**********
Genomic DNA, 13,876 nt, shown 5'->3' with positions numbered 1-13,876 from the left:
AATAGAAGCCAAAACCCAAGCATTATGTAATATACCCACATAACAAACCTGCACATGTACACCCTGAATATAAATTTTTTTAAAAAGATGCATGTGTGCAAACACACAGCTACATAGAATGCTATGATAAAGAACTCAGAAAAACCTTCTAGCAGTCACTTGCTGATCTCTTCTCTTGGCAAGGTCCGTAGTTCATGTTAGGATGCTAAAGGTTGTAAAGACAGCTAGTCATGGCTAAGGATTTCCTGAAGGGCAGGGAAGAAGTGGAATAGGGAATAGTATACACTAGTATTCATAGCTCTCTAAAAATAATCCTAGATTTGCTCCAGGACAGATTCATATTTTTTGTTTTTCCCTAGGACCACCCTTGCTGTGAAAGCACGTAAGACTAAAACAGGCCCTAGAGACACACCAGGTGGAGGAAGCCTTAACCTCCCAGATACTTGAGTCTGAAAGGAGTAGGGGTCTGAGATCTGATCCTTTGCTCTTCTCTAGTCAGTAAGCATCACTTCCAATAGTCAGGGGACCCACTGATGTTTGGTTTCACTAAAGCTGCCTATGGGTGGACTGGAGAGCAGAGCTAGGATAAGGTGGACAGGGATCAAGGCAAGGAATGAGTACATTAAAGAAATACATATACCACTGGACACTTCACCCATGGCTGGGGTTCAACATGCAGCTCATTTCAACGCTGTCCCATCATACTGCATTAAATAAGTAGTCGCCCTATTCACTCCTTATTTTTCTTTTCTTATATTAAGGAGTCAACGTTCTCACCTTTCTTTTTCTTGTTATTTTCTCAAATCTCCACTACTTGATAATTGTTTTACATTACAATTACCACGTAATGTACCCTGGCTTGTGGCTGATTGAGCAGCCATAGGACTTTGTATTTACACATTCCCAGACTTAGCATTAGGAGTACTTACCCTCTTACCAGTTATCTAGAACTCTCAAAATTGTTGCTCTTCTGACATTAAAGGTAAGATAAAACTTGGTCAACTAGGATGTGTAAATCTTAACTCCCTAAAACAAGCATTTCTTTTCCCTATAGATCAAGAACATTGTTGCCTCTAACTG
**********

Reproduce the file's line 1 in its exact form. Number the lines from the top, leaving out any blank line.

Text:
Genomic DNA, 13,876 nt, shown 5'->3' with positions numbered 1-13,876 from the left: